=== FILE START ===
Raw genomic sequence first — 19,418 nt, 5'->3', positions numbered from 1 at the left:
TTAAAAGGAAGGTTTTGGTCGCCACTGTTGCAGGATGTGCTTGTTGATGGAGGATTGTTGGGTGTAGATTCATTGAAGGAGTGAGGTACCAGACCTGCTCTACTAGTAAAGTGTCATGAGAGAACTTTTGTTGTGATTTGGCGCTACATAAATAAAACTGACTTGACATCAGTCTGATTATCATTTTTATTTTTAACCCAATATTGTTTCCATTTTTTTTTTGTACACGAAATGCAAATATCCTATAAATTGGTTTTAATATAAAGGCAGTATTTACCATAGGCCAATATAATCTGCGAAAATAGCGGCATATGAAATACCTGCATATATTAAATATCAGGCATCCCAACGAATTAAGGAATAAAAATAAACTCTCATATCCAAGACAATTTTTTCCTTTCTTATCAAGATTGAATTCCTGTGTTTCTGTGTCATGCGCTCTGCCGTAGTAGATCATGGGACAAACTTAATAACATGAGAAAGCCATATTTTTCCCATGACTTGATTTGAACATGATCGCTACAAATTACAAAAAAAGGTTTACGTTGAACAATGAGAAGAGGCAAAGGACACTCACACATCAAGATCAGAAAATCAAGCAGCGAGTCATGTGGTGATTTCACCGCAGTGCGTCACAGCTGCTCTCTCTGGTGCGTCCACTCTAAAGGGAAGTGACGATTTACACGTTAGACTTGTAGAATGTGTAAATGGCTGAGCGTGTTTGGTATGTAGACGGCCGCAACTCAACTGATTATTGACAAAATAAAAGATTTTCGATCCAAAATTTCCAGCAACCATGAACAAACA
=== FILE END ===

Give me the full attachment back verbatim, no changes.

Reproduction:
Raw genomic sequence first — 19,418 nt, 5'->3', positions numbered from 1 at the left:
TTAAAAGGAAGGTTTTGGTCGCCACTGTTGCAGGATGTGCTTGTTGATGGAGGATTGTTGGGTGTAGATTCATTGAAGGAGTGAGGTACCAGACCTGCTCTACTAGTAAAGTGTCATGAGAGAACTTTTGTTGTGATTTGGCGCTACATAAATAAAACTGACTTGACATCAGTCTGATTATCATTTTTATTTTTAACCCAATATTGTTTCCATTTTTTTTTTGTACACGAAATGCAAATATCCTATAAATTGGTTTTAATATAAAGGCAGTATTTACCATAGGCCAATATAATCTGCGAAAATAGCGGCATATGAAATACCTGCATATATTAAATATCAGGCATCCCAACGAATTAAGGAATAAAAATAAACTCTCATATCCAAGACAATTTTTTCCTTTCTTATCAAGATTGAATTCCTGTGTTTCTGTGTCATGCGCTCTGCCGTAGTAGATCATGGGACAAACTTAATAACATGAGAAAGCCATATTTTTCCCATGACTTGATTTGAACATGATCGCTACAAATTACAAAAAAAGGTTTACGTTGAACAATGAGAAGAGGCAAAGGACACTCACACATCAAGATCAGAAAATCAAGCAGCGAGTCATGTGGTGATTTCACCGCAGTGCGTCACAGCTGCTCTCTCTGGTGCGTCCACTCTAAAGGGAAGTGACGATTTACACGTTAGACTTGTAGAATGTGTAAATGGCTGAGCGTGTTTGGTATGTAGACGGCCGCAACTCAACTGATTATTGACAAAATAAAAGATTTTCGATCCAAAATTTCCAGCAACCATGAACAAACA